The Sentinel (1977)
Critic Consensus: No consensus yet.
In the wake of such Satanic-themed thrillers as Rosemary's Baby, The Exorcist and The Omen comes The Sentinel. When New York fashion model (Cristina Raines) splits with her fiance (Chris Sarandon) and moves into an old brownstone, she soon discovers she has more than she bargained for in the lease. As luck would have it, a mysterious blind priest (John Carradine) who lives upstairs happens to be guarding the doorway to Hell, and she has been chosen as his replacement. Incidentally, when the door is finally opened, out spills an assortment of deformed humans whom director Michael Winner hand-picked from hospital wards and circus sideshows. … More
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as Michael Lerman
as Alison Parker
as Charles Chazen
as Professor Ruzinsky
as Father Francis Matth...
as Robed Figure
as Miss Logan
as Girl at End
as Man At End
as Malcolm Stinnett
as Rebecca Stinnett
as Rebecca Stinnett
as Mrs. Clark
as Lillian Clotkin
as Emma Clotkin
as Dr. Aureton
as Alison's Father
as Alison's Mother
as Party Host
as Professor's Student
as Brenner's Secretary
as Real Estate Agent
as Girl at End
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Critic Reviews for The Sentinel
The mystery is built in a satisfactory manner and, for better or worse, the frenzied finale pulls out all the stops.
Atmosfera sufocante e um elenco grandioso.
The cast is certainly impressive, but in every other respect this horror in the vein of Rosemary's Baby and The Exorcist is a second-rate piece of tut.
Audience Reviews for The Sentinel
Around this time in the seventies there was a resurgence of films with demonic presences, amongst which were "Rosemary's Baby", "The Omen", and "The Exorcist". It was popular to give children the power of demonic powers, as they are vulnerable beings without much threat towards stronger adults. "The Sentinel" capitalized on the trend of giving demonic presence, but instead placed it within your home, where you supposedly feel safe. Instead of being a ubiquitous haunted house tale, the apartment in which model Alison is residing is the gateway into Hell, and though she believes she is surrounded by oddball, perverted, frankly creepy neighbors, she is all alone in the building except for a blind priest who lives upstairs. The film itself is not very horrific, doesn't try to be ultimately gory, and often tries to build up tension or show the depths of characters that aren't that interesting to begin with. Alison, our main protagonist, is living on her own since failing to commit suicide several times from being depressed as a teenager and from witnessing a gluttonous orgy brought about by her elderly father (it wasn't a pretty scene, and was probably the strangest part of a film that gets stranger as it goes). For over half of the film the model hears weird sounds, has problems concentrating and fainting, and seems stressed over her new home, but there is rarely a moment of true horror until the very end. Some seriously big names from the Golden Age of Hollywood show up in this including Ava Gardner, Burgess Meredith, Jose Ferrer, and Arthur Kennedy, in minor roles, some as demonic neighbors. The lead actress isn't horrible, but she seems out of her element on more than one occasion, looking bedroom eyed and confused. It has a really great concept, and the ending is creepy, but the film doesn't take its time to establish the concept or enlighten the audience, but instead traipses around making ghostly noises.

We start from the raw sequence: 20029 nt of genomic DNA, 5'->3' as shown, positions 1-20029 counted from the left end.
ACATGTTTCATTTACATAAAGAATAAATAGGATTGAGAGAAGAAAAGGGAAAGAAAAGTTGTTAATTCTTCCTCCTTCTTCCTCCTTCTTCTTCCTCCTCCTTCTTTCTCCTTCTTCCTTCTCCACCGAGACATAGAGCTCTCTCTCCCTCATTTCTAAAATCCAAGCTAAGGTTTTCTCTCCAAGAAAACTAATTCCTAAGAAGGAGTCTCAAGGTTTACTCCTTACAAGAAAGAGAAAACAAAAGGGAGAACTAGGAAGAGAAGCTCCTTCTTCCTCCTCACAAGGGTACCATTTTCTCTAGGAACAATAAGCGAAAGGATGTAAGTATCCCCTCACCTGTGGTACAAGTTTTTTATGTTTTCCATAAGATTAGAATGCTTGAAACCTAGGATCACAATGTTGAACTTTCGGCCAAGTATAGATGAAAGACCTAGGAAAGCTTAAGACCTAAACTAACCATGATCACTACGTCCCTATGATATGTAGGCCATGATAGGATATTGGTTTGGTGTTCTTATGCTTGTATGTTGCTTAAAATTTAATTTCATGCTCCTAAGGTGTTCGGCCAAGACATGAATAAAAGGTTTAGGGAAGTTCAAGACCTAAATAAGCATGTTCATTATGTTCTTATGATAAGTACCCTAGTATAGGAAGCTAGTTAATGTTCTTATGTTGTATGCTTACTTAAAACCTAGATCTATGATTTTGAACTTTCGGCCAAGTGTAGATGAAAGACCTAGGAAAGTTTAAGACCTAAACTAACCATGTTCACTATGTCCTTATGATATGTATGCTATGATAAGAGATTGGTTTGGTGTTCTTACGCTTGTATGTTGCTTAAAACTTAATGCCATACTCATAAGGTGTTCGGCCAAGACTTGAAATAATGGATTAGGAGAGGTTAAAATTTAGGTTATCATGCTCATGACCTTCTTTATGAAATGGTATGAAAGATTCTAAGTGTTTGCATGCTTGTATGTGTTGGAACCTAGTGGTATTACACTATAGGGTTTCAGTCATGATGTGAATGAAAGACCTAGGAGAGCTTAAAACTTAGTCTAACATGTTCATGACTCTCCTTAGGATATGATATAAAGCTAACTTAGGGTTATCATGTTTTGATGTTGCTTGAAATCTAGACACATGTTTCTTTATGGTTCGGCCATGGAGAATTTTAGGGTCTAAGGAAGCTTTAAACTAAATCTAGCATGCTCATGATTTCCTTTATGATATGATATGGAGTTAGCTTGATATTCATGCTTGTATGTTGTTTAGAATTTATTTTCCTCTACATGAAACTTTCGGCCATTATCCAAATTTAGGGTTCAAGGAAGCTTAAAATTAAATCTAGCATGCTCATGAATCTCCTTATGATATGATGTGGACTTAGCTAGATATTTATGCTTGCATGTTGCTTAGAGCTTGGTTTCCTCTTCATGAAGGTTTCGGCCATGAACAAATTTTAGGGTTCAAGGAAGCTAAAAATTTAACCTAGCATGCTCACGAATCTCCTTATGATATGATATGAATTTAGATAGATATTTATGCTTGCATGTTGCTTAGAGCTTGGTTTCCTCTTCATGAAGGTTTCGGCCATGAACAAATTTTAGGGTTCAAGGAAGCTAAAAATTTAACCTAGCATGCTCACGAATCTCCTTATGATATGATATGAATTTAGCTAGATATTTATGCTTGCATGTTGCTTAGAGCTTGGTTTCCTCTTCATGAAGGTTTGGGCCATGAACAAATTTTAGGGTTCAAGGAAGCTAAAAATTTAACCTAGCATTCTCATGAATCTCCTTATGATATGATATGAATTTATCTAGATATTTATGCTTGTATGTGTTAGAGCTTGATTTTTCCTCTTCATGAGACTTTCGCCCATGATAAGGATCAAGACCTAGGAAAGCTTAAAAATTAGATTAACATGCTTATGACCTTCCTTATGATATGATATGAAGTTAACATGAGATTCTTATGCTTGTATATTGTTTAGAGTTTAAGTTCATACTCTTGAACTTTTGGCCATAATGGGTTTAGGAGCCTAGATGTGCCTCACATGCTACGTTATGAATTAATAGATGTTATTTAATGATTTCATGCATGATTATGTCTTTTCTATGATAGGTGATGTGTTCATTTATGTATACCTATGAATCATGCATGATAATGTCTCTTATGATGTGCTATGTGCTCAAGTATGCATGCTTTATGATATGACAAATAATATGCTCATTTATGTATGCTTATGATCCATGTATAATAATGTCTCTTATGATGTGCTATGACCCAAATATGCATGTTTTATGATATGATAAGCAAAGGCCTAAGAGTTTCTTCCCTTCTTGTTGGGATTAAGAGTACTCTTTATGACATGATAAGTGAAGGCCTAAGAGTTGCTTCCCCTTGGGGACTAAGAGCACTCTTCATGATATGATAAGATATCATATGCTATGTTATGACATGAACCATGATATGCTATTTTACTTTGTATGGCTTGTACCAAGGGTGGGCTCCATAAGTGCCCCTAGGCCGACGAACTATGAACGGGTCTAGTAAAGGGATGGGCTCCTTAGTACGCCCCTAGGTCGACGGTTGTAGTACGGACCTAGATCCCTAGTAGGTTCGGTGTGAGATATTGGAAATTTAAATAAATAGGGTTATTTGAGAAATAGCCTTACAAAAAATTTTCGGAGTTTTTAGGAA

A rather odd big budget studio horror film made to cash-in the late 60s-70s satanic craze that produced a few masterpieces of the genre. Michael Winner's lack of subtlety condemns the film to look as a poor and shoddy attempt, despite an all star cast and an eerie premise.
I'm still not 100% sure how I feel about The Sentinel. I don't know if its the chest cold that's kicking my ass or the movie, but I feel like I never got my bearings, like I never got settled in as far as the movie was concerned. (I'm sure this is part of its effectiveness, but still...) The all over the board cast was definitely neat but once they started dropping in throughout the movie it started getting distracted. A lot of the imagery was randomly jarring (from the creepy cake threesome and Beverly D'Angelo rigorously masturbating to the last ten minutes) and I'm glad I saw The Sentinel but its definitely one of those movies you really don't need to see again. Catch it if you can but don't lose any sleep if you don't.
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